While gameplay for the most is very good, depending on what you’re actually doing in Star Ocean it can range from “Great” to “Archaic and obscure”. Well, that may be a bit harsh. Let’s break it down.
Menu navigation and other standard issue JRPG fare all handle perfectly fine. There’s tons of customization options for changing window tints and button arrangements, as well as control for how your party members behave in battle. Shopping for items is different, with you effectively lining up all your buys and sells before locking the entire transaction in, but after getting used to it it works really well. To top it all off, you have an Equipment Wizard that will automatically equip any new upgrades you find, which is fantastic.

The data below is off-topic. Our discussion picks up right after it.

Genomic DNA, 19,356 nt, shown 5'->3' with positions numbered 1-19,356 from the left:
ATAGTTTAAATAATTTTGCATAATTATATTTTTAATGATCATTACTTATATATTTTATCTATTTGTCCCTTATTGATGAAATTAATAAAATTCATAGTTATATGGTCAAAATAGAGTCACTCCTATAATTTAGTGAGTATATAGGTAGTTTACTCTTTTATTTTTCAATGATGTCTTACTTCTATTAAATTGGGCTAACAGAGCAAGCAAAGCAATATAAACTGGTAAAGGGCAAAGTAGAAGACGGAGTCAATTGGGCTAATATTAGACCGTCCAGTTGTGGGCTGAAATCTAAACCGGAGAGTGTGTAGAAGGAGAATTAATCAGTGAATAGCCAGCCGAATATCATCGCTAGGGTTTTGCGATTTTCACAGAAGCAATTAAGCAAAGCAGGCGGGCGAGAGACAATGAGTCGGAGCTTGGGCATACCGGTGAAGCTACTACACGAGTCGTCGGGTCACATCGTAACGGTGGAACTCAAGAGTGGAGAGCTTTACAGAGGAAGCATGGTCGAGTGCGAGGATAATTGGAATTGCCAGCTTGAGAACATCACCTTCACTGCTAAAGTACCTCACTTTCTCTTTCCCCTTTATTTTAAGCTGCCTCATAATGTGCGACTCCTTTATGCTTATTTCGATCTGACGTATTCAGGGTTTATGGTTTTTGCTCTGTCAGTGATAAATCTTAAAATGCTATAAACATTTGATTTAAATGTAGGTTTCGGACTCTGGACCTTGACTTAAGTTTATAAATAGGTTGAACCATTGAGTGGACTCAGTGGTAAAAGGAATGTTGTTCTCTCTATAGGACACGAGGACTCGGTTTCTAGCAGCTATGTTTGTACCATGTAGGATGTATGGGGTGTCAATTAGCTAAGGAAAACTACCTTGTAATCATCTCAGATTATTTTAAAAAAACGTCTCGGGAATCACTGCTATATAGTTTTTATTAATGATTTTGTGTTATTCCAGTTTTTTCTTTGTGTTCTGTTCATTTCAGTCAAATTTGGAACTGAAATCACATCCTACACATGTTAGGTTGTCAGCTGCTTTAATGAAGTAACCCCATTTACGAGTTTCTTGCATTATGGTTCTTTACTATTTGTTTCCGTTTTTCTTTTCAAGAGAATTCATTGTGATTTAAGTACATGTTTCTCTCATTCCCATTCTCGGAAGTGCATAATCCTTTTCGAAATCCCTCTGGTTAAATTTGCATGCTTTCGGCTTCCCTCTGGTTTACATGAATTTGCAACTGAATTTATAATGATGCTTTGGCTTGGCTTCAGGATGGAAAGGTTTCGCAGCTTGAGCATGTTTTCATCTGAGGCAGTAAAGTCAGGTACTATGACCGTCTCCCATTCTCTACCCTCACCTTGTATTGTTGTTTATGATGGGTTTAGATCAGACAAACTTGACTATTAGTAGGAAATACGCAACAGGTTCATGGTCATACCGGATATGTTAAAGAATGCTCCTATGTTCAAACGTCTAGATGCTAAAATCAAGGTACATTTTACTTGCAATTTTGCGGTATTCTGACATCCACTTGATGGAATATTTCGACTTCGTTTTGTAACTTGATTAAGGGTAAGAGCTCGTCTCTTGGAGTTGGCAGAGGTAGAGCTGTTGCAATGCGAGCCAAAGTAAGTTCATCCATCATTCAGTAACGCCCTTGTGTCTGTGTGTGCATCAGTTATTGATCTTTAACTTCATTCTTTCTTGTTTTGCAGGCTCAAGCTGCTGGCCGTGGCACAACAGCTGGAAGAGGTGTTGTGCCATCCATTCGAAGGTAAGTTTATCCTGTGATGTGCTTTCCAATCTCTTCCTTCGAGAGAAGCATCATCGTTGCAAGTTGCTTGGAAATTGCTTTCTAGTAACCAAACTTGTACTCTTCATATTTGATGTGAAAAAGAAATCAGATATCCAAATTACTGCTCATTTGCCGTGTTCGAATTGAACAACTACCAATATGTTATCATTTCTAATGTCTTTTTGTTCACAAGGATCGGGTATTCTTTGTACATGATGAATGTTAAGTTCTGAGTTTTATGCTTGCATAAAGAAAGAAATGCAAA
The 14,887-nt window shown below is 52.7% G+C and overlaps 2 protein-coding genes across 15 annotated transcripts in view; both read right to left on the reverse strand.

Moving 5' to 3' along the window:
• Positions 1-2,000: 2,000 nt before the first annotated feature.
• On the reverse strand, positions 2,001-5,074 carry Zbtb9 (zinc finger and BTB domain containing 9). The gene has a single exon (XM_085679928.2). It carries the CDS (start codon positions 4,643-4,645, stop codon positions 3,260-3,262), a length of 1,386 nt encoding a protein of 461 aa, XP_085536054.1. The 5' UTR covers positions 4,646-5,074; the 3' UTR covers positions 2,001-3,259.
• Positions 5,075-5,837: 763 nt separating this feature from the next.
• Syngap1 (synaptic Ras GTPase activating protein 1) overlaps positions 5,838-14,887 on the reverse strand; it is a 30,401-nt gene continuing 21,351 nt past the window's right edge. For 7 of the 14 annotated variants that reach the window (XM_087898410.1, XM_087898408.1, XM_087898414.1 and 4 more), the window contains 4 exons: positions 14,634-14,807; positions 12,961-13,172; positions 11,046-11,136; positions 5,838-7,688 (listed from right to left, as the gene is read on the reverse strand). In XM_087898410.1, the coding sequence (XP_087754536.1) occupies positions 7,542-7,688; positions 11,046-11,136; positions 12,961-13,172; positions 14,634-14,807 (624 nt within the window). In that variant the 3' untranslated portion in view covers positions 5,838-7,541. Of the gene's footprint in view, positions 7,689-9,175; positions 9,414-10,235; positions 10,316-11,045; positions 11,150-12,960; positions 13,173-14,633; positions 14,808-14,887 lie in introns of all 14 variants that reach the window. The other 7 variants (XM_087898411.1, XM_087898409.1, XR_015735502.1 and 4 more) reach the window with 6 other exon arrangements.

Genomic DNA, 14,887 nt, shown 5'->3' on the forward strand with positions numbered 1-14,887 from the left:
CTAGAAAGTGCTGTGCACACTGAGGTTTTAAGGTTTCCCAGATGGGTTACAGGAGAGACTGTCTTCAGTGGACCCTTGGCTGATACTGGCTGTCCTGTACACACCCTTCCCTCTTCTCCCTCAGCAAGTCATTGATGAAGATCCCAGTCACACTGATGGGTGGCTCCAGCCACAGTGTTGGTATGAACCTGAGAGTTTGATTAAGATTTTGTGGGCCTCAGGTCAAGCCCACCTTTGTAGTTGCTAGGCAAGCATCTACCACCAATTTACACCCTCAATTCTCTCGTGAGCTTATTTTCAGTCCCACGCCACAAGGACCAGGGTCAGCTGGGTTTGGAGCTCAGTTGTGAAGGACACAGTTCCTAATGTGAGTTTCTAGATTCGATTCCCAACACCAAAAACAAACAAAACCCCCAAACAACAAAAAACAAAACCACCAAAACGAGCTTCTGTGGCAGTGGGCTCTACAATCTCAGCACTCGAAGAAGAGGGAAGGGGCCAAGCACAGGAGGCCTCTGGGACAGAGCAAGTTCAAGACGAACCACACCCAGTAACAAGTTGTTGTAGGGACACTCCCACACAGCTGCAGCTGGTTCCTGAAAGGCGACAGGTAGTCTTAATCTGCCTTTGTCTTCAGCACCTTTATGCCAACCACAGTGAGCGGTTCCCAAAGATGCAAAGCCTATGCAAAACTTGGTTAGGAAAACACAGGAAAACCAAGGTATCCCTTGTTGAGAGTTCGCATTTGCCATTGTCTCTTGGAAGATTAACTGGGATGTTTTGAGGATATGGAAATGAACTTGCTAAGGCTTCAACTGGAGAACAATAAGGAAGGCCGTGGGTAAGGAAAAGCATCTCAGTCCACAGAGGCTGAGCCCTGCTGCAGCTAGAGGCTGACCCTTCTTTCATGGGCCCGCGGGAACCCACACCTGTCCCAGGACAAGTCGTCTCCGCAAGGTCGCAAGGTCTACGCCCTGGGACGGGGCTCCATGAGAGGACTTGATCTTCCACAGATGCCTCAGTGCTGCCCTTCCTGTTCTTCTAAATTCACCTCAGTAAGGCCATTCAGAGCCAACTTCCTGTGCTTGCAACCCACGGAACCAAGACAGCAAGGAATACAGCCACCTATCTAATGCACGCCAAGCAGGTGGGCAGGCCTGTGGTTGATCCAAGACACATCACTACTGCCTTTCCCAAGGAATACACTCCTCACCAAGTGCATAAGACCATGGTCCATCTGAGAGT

Underlying it all is a Skill and Profession system. The Skill system dictates how your characters grow, both in combat stats and abilities, and in how effective they are in different professions. Skills offer a certain level of character customization, allowing you to decide how each character excels, even if their base stats wouldn’t normally have them work as well that way. The system is also quite prone to abuse, especially early on, allowing you to pool your Skill Points and dump them into cheap Skills with massive stat gains relative to where you are in the game. This levels out later on, and I never felt bad for taking advantage of it in this way. Professions, on the other hand, never sat very well with me. The game throws crafting materials at you left right and center and implies that the system is vital to progressing through the game, but never actually tells you how to use it. For what seems like such an integral system, it goes entirely unexplained! Even after gleaning a little bit of understanding, I was left not liking what I was working with. Different types of professions are leveled up by learning different types of skills, and these professions are maintained uniquely to each character. That’s fine, but what I really dislike is that characters cannot benefit from other characters’ professions. For example, Claude has a high level Customize skill, allowing him to turn weapons into other weapons. In this way I was able to craft a very powerful sword for him to use. Celine has a rod that, through a high-level Customize skill, can be converted into a much stronger rod. Unfortunately, since Claude can’t use rods, he can’t craft them for Celine either. This wouldn’t be as much of a problem if level professions didn’t take such a massive amount of skill points…